European contract manufacturers of active pharmaceutical ingredients (APIs) are operating under a system of regulatory double standards that is destroying their ability to compete in the marketplace.
This is the view of Guy Villax, the chief executive of Portuguese company Hovione, who delivered a strong request for the playing field to be levelled at the Conference on Pharmaceutical Ingredients (CPhI) meeting in Brussels, Belgium, last week.
His proposed solution is to follow the lead of the US, where all suppliers of APIs are license and inspected by the Food and Drug Administration (FDA). This reduces the number of suppliers to those that can implement expensive Good Manufacturing Practice (GMP) standards, and quality - but also prices - are higher.
In Europe, he asserted, an estimated 70 per cent of the APIs used in medicinal products are sourced from plants - based in areas such as Asia - that have never been inspected for GMP by a European Union official.
The reason is that under the regulatory situation in Europe at present GMP certification is not mandatory, and there is only a possibility of inspection of plants. The responsibility for quality lies at the door of the pharmaceutical companies, but it is essentially self-regulation.
So there is nothing to stop a company buying an API on the basis of its low price, regardless of whether it has been made according to GMP.
The results is that rather than a few hundred suppliers as in the US, Europe has literally thousands of companies importing APIs - any company that can meet product specifications can do so - yet only a tiny fraction will be GMP-inspected. Many APIs come in through brokers, who alter labelling to make traceability difficult.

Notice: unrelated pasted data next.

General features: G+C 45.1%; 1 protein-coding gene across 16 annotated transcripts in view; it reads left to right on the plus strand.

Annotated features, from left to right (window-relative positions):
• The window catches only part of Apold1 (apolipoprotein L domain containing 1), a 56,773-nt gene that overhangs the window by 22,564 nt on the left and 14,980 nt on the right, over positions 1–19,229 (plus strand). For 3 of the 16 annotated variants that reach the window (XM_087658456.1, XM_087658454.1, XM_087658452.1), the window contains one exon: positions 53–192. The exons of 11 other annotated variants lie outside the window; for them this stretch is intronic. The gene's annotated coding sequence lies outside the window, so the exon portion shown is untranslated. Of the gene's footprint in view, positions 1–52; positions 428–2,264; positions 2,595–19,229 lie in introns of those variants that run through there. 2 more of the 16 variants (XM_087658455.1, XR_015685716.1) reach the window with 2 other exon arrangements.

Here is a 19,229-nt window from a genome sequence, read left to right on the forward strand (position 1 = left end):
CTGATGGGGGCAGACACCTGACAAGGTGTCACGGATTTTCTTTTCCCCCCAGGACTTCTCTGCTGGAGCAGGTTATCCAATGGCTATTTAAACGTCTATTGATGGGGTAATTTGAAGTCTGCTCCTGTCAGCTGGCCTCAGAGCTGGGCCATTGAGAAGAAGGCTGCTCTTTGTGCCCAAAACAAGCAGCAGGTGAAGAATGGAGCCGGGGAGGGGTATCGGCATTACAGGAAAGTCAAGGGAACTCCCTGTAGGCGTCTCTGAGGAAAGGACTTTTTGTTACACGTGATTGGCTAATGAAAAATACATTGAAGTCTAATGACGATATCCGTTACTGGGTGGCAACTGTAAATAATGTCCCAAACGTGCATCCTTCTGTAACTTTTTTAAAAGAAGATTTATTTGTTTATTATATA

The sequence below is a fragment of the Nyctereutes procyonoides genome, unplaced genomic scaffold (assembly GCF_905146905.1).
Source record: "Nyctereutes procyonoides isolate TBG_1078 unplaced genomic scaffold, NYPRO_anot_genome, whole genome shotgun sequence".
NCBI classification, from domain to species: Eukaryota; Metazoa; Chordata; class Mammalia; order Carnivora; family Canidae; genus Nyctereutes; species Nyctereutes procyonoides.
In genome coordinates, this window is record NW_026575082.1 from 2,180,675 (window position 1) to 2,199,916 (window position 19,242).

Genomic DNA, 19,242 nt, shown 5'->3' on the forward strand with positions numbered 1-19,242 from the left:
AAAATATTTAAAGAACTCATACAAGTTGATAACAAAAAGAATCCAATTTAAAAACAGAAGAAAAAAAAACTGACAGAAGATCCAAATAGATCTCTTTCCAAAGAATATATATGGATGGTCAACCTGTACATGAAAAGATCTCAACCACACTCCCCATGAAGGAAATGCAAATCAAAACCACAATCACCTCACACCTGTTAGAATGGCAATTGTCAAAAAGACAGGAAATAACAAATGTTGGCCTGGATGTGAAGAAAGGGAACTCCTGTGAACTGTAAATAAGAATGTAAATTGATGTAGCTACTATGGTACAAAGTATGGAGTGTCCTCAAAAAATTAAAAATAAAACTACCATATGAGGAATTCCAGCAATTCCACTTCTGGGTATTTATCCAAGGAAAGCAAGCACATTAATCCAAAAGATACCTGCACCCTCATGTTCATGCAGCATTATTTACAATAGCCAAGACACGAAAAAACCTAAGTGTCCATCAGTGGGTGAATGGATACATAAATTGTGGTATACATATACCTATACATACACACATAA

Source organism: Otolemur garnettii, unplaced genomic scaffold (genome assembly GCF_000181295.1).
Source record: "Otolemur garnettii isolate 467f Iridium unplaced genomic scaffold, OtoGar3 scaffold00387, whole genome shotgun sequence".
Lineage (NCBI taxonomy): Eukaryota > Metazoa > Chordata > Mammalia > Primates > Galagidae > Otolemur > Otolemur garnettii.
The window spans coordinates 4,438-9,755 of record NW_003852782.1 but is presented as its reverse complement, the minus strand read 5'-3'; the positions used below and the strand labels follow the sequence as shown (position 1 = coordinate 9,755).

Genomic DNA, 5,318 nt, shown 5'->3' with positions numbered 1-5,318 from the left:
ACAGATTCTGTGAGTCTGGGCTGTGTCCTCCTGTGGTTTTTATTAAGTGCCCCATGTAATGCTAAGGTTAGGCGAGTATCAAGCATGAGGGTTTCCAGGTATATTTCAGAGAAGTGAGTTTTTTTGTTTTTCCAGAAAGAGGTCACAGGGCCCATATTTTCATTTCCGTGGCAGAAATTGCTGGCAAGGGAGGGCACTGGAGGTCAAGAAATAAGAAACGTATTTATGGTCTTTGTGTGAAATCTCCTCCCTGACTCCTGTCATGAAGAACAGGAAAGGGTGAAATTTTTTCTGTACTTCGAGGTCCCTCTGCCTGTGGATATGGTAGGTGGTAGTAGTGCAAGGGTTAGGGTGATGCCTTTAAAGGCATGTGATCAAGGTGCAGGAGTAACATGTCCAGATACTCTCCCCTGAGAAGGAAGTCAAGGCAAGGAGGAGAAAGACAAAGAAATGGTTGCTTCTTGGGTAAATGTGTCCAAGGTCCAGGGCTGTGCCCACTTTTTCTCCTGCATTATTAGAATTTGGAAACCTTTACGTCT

Europe's CMOs now find themselves in a ridiculous situation, in which they can compete in the US but not their home market, said Villax.
But is there really a quality issue in Europe? He believes so, citing an analysis of the 58 inspections that the European Directorate for the Quality of Medicines has carried out since 1999.
Among these, 'the failure rate of Asian plants inspected by European officials was 18 per cent. For Europe-based contract manufacturers it was zero', said Villax.
"The current flood of generic APIs from Asia puts the health of European consumers at risk and also gives a commercial advantage to unregistered manufacturers, creating a very dangerous spiral of increasing risk," he added.
Still, Villax conceded that to date there has been little evidence of a widespread public health issue caused by the quality of generic APIs in Europe. But some cases do exist, he noted, referring to a University of Wurzberg study into the quality and origin of the antibiotic gentamicin sold in Europe.
This found that in around one third of cases, the manufacturers of the ingredient in China were not properly registered or even traceable. "A few years ago patient deaths have been reported in other parts of the world as a result of such practice," said Villax.
The answer to this problem is to adopt an FDA-like system in which inspections are required before a certificate to import APIs into the EU can be given, according to Villax. The European Medicines Agency (EMEA) and EDQM should be responsible for verifying compliance, and set up a foreign inspectorate service.
Ultimately, no new marketing authorisations should be granted in Europe without proper certification of GMP compliance for the API, he added. He also suggested that an interim solution might be to allow the EU to recognise FDA certifications, while acknowledging that there are political issues that could make this difficult.
"It is in the power of the European Commission to ensure that the 'back door' entry of APIs from sources not subject to compliance inspections is closed," concluded Villax. This will ensure a higher standard of medicines and help improve the competitiveness of European fine chemical API manufacturers.